effects of eliminating Odum Village before
decisions are made about its fate.
“The University,.we were assured, is
committed to the principles of sustainabil
* * 4 4 *4
**■ \ mm? w
Board of Elections Vice Chairman Fred Hill speaks at an SAC meeting
Tuesday regarding the Carolina Athletic Association controversy.
waste into the New River.
And in 1999, Hurricane Floyd
struck eastern North Carolina, dump
ing record rainfall and causing
lagoons to overflow.
Tripp Pittman, Clean Water
Campaign coordinator for the N.C.
Sierra Club, said hog farms pose sever
al problems to North Carolina, includ
ing pollution of air and groundwater.
“There are a number of environmental,
public health and socioeconomic risks
posed by the current method of dispos
ing of waste from hogs.”
He also said many of the affected
areas are rural communities with large
A press release
issued by North
Smithfield Foods, the
world’s largest pork
producer, stated that
the hog industry pro
vides nearly 45,000
full-time jobs in the
state and provides mil
lions of people with
safe, nutritious and eco
nomical pork products.
The press release
A four-part series on some
of the major environmental
issues facing North Carolina.
Today: Hog Lagoons
also states that every one of its hog
farms uses state-of-the-art waste dis
posal technologies and has a legal per
mit from an appropriate government
But Pittman said he still believes
the hog industry is polluting North
Carolina and that sustainable solu
tions need to be found.
There are a number of potential
solutions currently being tested.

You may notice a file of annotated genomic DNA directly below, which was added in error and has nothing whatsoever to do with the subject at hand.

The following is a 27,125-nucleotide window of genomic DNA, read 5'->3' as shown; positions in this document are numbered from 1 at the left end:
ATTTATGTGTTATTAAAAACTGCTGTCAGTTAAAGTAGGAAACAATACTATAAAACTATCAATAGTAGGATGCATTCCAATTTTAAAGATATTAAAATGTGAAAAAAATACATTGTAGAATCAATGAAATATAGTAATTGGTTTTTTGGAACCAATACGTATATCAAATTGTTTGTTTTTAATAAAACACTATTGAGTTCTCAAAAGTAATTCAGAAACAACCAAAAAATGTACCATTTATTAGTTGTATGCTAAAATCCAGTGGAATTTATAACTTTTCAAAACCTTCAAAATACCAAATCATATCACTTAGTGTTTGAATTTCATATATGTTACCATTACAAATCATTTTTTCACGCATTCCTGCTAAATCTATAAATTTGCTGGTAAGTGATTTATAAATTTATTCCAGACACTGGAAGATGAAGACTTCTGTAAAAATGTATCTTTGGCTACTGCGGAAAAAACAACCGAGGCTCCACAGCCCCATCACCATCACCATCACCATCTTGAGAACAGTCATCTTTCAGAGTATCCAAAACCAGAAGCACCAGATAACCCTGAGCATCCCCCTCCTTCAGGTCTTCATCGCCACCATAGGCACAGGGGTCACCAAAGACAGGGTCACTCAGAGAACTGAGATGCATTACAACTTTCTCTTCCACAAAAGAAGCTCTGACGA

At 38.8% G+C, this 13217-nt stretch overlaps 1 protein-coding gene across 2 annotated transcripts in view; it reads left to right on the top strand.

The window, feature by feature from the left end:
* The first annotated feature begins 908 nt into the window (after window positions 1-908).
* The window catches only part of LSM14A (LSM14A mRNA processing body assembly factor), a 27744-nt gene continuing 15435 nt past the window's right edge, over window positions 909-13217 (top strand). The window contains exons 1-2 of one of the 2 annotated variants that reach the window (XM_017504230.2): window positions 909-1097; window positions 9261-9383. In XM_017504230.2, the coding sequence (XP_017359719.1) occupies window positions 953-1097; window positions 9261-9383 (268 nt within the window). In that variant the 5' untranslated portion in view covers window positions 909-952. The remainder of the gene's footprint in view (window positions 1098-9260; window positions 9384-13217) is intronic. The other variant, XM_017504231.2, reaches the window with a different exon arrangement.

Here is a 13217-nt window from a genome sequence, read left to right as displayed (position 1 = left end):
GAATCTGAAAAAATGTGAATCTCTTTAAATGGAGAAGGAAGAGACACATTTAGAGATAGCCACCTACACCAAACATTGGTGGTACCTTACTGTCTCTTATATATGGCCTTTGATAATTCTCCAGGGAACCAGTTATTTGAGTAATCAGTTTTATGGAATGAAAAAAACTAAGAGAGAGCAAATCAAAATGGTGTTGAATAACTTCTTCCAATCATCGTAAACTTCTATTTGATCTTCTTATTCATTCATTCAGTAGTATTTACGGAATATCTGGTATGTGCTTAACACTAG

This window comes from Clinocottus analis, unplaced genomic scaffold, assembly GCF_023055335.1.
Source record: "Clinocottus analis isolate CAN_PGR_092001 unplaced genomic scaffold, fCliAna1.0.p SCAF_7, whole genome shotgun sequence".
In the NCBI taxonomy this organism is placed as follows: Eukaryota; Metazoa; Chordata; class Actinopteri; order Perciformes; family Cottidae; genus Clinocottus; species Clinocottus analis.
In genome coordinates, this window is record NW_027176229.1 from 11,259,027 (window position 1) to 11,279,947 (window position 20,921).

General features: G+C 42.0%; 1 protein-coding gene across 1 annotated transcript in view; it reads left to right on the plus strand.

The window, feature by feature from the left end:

Mike Williams, N.C. State
University director of the Animal and
Poultry Waste Management Center, is
leading the search to find alternative
methods of waste disposal.
His research is being funded by the
Smithfield Agreement, an agreement
between Smithfield Foods and the
state attorney general’s office. Under
this agreement, Smithfield Foods is to
provide $65 million to research new
ity in its long-range planning,” he said.
“Yet somehow, these not attractive and
very useful buildings that make up Odum
Village are heading for the scrap heap. We
are here today to ask: Where is the prin
ciple of sustainability in that decision?”
Questions about the long-term func
tion of Odum Village were specifically
addressed by Associate Vice Chancellor
for Student Affairs Dean Bresciani in a
March 11 letter to the Chapel Hill
Herald. “While Odum’s notable years of
service have been possible through con
Today: Rainy, 48
Thursday: Sunny, 63
Friday: Sunny, 63
Wednesday, March 21, 2001
ways to dispose of hog waste, and sls
million of this money will directly
fund Williams’ research.
One of the technologies being
examined is called “constructed wet
lands.” This method of disposal pumps
liquid manure through cattails and
reeds, which can absorb and dispose of
the waste better than most other plants.
Williams said he recognizes the
concerns raised about hog waste. “As
a citizen, I feel that we do need to con
tinue to determine what the environ
mental impacts are and what the new
technology can do,” he said.
And adding to the concerns sur
rounding the environmental problems
is the approaching
expiration of a mora
torium on hog farms.
which prevents the
construction of any
new hog operation
and prevents existing
expanding, was origi
nally passed in 1997
and has been extend
ed twice since then.
It will expire again
on July 1, 2001, and N.C. legislators
are in the process of determining what
action to take.
The question of whether to extend
the moratorium has sparked concerns
among both environmentalists and
Rep. Pryor Gibson, D-Anson, who
heads the state’s Environment and
Natural Resources Committee, said
there is discussion right now on whether
the moratorium will be put back in
place, revised or completely taken away.
Some people think the moratorium
should not be extended, and others
think it needs to be tougher on hog
farms, Gibson said.
Pittman said he thinks the morato
rium needs to be tougher because the
swine industry is not being punished.
See HOG LAGOONS, Page 4
sistent and careful upkeep by UNC, the
dated size and design of its apartments
don’t meet contemporary family needs,”
Bresciani wrote. “Additionally, although
renovations continue, the facility’s age
means that costs now exceed what pur
posefully modest rental rates support.”
But Coleman said, “It doesn’t make
sense to tear down this very usable and